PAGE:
Have a Holly Jolly ... Something
The camera pans across a sparkling Christmas tree, then zooms in on singer Clay Aiken, who begins to sing âO Come, O Come Emmanuelâ: â... and ransom captive Israel âŠ that mourns in lonely exile here, until the Son of God appear âŠâ
So which holiday is that about?
ABCâs Kate Snow tiptoed around that question on the November 26 âGood Morning America.â
âWe have a special treat for you this morning to get you warmed up for the holiday season,â she said, touting Aikenâs new âholidayâ record (title: âAll is Well: Songs for Christmasâ).
In a new Business & Media Institute analysis, âGood Morning Americaâ was the least likely of the network morning shows to refer to Christmas, mentioning it only about 31 percent of the time.
While retailers were taken to task for celebrating a generic holiday last year and are instead marketing a very Merry Christmas this year, journalists have not joined the Christmas party.
After pressure last year from religious groups many retailers made changes this year to welcome the Christmas spirit. Wal-Mart, Kohlâs, Sears, Macyâs and Target are among the businesses recognizing Christmas this year, according to a November 30 article in the National Catholic Register.
But those in the media business are being much more Scroogelike. They preferred to use âholidayâ or âseasonâ when talking about Christmastime by a 3-1 margin between November 22-29, around the time the traditional Christmas shopping season began.
A breakdown of ABCâs âGood Morning America,â NBCâs âTodayâ show, and CBSâs âEarly Showâ resulted in nearly 300 references to the Christmas season during the week of November 22-29. Only 75 of them included the word âChristmas.â (The tally included only the comments made by reporters and anchors. Not included in the count were onscreen graphics or formal names.)
CBSâs âEarly Showâ mentioned âChristmasâ the most often with 37.7 percent of the references being holiday-specific. NBCâs âTodayâ fell between ABC and CBS, saying âChristmasâ 35.4 percent of the time.
O Something Tree, O Something Tree âŠ
âGood Morning Americaâ anchor Robin Roberts mentioned a popular Christmas tradition on the November 29 broadcast: âAnd also this morning, we have an exclusive first look at the violent videogames you will not want to give your young kids as stocking stuffers this holiday season.â She didnât mention what other winter holiday celebrations include stocking stuffing.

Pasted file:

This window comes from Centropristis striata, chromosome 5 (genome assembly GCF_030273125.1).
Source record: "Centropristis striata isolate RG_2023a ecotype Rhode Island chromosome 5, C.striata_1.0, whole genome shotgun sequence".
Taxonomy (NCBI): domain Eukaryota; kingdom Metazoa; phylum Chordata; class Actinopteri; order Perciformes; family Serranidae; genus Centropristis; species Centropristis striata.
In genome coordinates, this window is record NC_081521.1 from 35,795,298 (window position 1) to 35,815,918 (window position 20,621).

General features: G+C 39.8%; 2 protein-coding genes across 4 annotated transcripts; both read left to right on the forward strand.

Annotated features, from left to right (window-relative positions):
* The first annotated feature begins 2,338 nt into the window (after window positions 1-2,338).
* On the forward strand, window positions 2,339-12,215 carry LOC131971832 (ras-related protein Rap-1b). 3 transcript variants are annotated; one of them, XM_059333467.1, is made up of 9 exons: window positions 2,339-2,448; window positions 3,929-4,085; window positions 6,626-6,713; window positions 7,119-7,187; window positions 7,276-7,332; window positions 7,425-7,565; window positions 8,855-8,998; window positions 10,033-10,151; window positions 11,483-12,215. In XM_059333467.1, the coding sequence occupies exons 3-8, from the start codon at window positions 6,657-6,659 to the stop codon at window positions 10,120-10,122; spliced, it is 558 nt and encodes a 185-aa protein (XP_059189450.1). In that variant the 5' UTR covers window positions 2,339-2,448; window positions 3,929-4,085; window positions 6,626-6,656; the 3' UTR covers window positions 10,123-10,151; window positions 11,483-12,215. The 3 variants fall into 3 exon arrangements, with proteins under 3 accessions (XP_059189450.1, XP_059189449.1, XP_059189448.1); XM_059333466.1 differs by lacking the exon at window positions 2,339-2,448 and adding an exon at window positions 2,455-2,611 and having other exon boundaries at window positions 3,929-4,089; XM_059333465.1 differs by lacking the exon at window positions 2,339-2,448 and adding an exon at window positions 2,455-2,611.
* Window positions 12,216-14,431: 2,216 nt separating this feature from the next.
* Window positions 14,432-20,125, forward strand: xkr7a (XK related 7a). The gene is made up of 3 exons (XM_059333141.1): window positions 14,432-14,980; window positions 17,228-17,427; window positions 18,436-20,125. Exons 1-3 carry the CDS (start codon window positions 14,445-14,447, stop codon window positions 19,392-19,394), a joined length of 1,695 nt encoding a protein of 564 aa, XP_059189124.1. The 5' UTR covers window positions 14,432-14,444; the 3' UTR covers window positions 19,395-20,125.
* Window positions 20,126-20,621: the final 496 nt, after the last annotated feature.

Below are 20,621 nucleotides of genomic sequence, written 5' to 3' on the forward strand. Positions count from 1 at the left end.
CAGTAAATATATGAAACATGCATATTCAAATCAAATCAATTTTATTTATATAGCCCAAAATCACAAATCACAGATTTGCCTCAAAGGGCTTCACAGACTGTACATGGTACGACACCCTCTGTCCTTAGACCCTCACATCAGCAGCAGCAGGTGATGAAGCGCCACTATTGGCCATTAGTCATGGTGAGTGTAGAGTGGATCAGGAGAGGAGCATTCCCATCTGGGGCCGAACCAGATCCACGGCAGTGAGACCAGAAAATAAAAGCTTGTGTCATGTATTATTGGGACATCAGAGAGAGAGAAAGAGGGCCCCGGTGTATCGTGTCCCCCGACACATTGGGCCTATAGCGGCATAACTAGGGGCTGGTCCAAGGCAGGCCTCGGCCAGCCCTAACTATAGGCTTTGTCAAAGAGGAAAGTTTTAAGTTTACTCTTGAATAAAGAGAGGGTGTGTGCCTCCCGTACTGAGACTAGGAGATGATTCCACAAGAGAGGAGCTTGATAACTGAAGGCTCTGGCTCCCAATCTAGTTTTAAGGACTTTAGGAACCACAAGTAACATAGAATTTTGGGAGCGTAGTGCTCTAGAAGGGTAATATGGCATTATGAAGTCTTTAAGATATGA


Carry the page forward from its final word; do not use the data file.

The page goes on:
One particular ABC segment about âHoliday Rageâ on November 26 used the word âChristmasâ twice. In contrast, it used the word âholidayâ 12 times and the word âseasonâ five times.
âThis is the season for skyrocketing sales, but with those sales come big crowds, and you know tempers are going to flare and the season has only just begun,â said reporter Andrea Canning.
Canning also called âNational Lampoonâs Christmas Vacationâ a âholidayâ movie and later referred to the âhustle and bustle of the yuletide season.â
The repetitive use of âholidayâ instead of âChristmasâ was most obvious when Canning used it three times in three sentences:
âThere are a number of factors that contribute to angst around the holidays. Braving the crowded malls while trying to stay on budget, the average American spends $800 during the holidays and one in three will rely on credit cards. Four in 10 Americans blame holiday stress for incidents of road rageâŠâ
But what âholidayâ are shoppers spending all this money on? Chances are itâs Christmas, because 95 percent of Americans celebrate Christmas, according to a 2005 Fox News/Opinion Dynamics poll.
Rasmussen Reports said on December 1 that 62 percent of Americans will decorate a Christmas tree this year. And in 2005, nearly 33 million live Christmas trees were purchased, according to the National Christmas Tree Association.
âGood Morning Americaâ co-anchor Diane Sawyer, however, was no politically-correct grinch. Sawyer alone provided half of the showâs specific mentions of âChristmasâ during that week including wishing actress Kate Winslet a âhappy Christmasâ on November 27.
Media Research Centerâs Culture and Media Institute